What does it mean when someone calls an article scholarly, academic, or peer reviewed?
Who writes these articles?
Experts in their fields. For literary analysis and criticism, that likely means professors and other scholars who research literature. They may, for example, devote their research to a small group of poets, or even one poet. They may be interested in a style or era as well.
Why do they write in these journals and not in magazines or newspapers or in books?
The most rigorous research happens in these journals. Publishing in these journals assures that your research will be read and cited by experts within your field of study. This research is the most up to date - once research is published here, it can be referenced for a general audience in newspapers or magazines, or it may be referenced in a more comprehensive work, such as a book. Having an article published in a journal is prestigious and may be a factor in getting and keeping one's job at a university. No, authors do not get paid by these publications.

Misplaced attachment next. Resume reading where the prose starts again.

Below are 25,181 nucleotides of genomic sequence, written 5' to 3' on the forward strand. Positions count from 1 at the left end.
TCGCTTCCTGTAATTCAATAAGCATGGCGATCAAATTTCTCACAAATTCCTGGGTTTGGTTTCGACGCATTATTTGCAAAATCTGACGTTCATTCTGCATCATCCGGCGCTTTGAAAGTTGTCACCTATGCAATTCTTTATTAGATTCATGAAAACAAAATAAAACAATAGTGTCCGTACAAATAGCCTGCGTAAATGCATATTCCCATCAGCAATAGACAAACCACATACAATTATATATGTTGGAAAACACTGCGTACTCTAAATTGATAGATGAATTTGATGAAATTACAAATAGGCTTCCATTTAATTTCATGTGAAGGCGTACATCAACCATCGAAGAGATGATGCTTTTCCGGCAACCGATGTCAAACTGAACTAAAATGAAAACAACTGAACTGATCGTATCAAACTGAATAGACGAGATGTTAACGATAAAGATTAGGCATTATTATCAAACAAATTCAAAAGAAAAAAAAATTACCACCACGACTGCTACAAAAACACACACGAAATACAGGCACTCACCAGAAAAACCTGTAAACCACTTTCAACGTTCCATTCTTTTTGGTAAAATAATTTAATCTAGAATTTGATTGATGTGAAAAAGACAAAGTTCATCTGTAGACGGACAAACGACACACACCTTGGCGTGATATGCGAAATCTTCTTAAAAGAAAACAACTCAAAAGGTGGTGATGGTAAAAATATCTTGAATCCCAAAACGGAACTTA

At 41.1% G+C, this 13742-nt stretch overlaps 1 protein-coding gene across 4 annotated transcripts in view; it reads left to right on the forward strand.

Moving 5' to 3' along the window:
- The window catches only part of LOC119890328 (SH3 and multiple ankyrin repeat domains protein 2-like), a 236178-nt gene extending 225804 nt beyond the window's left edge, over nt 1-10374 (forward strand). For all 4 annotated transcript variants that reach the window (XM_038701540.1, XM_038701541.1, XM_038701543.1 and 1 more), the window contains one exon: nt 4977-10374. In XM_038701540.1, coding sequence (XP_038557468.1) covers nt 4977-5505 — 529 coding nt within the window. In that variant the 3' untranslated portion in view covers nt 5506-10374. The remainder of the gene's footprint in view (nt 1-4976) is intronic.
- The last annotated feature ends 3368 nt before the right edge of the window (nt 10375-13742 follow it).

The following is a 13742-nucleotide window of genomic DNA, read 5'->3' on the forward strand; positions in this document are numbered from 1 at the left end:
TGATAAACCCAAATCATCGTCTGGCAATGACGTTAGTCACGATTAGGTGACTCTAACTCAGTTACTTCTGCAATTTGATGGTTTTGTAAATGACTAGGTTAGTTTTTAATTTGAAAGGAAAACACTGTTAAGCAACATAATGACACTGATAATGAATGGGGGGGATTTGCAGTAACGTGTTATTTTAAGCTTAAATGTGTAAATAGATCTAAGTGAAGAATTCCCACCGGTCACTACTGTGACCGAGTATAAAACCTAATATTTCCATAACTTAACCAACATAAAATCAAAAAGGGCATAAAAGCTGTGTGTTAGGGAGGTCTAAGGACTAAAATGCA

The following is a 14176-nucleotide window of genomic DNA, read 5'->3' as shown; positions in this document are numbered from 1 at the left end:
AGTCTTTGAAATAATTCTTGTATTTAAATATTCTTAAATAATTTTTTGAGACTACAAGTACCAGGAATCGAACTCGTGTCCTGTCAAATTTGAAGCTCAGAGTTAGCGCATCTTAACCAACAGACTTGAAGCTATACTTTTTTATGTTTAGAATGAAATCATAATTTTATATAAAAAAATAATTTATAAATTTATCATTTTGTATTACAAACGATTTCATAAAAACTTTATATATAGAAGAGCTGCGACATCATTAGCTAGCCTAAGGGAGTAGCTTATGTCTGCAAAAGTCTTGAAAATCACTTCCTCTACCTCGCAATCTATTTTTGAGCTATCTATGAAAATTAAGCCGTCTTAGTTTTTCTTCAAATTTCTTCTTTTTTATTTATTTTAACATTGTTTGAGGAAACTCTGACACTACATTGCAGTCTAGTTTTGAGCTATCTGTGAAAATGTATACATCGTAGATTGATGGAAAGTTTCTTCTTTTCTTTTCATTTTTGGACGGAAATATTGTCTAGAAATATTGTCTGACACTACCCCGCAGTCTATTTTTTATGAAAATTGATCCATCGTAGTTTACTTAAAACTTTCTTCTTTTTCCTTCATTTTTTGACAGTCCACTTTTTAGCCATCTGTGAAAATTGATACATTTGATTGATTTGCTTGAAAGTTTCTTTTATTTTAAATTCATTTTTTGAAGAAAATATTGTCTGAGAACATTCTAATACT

How do I access these journals?
These journals are very expensive to subscribe to. This university provides access to many, and will borrow from other libraries on your behalf so you have virtually complete access to scholarship. You can search within the databases I recommend and Google Scholar (but use the link to GS that I provide since it links with our subscriptions).